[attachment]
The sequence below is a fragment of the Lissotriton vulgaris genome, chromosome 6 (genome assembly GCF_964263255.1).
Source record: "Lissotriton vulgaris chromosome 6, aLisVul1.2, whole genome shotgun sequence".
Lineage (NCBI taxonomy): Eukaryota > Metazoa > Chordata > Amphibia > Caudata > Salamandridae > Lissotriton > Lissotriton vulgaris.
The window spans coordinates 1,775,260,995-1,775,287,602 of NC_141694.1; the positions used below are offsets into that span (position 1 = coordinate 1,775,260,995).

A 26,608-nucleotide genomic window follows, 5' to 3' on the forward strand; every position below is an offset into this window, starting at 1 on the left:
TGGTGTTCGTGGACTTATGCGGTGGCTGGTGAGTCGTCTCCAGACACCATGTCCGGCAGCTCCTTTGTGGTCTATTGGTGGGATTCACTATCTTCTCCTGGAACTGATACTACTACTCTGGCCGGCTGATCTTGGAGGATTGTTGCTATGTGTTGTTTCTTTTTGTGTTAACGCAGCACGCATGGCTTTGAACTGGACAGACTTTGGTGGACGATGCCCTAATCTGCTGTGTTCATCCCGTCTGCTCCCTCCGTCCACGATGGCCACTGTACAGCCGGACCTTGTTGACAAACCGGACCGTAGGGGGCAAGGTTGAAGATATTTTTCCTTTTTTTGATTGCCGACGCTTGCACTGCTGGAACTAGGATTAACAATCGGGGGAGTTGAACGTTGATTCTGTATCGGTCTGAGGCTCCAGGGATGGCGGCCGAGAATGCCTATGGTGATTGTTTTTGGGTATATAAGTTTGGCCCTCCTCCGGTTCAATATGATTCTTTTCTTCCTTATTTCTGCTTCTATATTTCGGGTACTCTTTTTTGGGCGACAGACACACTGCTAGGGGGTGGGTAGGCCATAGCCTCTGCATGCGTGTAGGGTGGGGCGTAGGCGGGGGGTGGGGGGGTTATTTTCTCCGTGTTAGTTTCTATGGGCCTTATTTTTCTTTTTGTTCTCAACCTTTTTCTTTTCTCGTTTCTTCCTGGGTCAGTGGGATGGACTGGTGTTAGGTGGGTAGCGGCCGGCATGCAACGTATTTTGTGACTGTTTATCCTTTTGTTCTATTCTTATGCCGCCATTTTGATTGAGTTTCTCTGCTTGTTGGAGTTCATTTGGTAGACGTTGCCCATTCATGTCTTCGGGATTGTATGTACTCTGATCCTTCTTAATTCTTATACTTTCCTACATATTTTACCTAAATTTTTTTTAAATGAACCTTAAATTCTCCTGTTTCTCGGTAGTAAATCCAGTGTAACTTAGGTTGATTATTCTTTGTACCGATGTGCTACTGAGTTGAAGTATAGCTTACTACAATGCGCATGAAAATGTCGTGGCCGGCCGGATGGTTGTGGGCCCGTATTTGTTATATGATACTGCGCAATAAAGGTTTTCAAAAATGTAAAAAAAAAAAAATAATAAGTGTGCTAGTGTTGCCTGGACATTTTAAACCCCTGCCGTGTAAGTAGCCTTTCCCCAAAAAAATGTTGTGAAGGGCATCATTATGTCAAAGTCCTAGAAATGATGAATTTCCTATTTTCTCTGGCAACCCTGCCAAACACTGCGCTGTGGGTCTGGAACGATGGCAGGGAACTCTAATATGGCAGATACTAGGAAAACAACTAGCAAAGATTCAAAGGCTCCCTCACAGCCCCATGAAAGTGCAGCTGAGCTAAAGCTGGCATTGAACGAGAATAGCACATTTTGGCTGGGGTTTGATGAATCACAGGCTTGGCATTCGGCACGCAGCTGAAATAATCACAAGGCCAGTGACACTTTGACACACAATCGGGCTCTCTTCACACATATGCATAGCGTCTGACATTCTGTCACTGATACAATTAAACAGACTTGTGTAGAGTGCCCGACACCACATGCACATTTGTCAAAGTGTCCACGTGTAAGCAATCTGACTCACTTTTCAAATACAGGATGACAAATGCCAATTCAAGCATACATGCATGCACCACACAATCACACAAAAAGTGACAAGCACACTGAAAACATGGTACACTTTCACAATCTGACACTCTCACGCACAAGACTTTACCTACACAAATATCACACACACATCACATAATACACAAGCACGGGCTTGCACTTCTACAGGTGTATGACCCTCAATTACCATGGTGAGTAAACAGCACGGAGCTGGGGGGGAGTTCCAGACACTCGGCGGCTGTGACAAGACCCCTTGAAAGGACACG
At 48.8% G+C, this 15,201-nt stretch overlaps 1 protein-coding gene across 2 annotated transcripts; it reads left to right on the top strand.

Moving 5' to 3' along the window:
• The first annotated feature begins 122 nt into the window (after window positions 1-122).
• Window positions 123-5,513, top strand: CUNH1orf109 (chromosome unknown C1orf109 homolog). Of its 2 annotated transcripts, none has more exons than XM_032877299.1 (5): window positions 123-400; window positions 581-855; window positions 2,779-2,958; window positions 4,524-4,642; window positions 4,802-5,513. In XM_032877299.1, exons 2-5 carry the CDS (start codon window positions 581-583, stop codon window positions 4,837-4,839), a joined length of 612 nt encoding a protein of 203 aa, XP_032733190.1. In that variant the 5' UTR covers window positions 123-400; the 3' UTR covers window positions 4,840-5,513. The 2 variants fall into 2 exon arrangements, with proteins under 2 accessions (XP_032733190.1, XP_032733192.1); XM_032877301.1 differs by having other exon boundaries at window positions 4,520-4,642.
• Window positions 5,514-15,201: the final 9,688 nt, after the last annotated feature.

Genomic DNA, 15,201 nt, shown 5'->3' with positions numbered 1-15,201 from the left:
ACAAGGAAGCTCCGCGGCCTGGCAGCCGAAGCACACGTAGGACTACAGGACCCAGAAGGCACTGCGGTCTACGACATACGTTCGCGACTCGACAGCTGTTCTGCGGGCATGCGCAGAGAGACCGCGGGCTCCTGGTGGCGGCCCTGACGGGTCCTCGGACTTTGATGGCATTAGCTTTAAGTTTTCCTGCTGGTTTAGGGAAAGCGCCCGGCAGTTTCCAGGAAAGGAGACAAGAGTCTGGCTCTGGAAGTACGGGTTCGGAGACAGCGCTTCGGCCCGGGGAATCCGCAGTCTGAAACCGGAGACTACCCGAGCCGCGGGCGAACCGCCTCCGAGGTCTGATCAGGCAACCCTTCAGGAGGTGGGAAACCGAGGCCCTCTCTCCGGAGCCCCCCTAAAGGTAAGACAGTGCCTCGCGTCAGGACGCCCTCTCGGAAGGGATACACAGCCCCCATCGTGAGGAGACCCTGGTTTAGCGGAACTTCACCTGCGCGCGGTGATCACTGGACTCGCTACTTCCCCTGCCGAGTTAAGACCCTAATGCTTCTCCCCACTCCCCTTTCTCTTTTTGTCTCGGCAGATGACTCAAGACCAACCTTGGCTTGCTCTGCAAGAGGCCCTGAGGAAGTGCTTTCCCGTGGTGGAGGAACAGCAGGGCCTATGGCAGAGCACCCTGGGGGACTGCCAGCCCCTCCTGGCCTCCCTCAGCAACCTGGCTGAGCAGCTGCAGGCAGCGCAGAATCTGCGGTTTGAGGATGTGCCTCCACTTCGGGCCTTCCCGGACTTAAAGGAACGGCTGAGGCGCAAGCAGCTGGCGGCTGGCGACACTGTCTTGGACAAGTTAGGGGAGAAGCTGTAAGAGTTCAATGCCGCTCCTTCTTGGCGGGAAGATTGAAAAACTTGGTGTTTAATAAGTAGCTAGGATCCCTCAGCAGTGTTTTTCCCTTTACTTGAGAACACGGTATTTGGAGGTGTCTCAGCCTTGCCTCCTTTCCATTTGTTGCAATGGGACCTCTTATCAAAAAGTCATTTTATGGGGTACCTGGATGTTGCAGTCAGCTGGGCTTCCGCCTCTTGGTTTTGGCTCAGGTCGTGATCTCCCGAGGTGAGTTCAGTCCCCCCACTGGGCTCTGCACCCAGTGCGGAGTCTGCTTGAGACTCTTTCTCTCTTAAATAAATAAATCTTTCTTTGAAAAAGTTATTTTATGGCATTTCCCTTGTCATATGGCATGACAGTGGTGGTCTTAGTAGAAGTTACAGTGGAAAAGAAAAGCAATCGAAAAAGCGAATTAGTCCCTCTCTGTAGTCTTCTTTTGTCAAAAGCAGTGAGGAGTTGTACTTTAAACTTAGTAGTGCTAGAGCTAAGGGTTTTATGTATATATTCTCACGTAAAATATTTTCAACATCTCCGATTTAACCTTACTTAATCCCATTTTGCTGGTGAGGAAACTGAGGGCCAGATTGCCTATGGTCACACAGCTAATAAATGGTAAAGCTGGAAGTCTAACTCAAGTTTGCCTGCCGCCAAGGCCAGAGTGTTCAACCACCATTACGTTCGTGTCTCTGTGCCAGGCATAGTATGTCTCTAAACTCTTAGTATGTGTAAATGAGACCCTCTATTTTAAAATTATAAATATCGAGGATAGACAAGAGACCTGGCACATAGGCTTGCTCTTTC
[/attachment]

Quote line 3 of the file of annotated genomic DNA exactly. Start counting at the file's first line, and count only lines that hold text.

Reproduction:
Lineage (NCBI taxonomy): Eukaryota > Metazoa > Chordata > Amphibia > Caudata > Salamandridae > Lissotriton > Lissotriton vulgaris.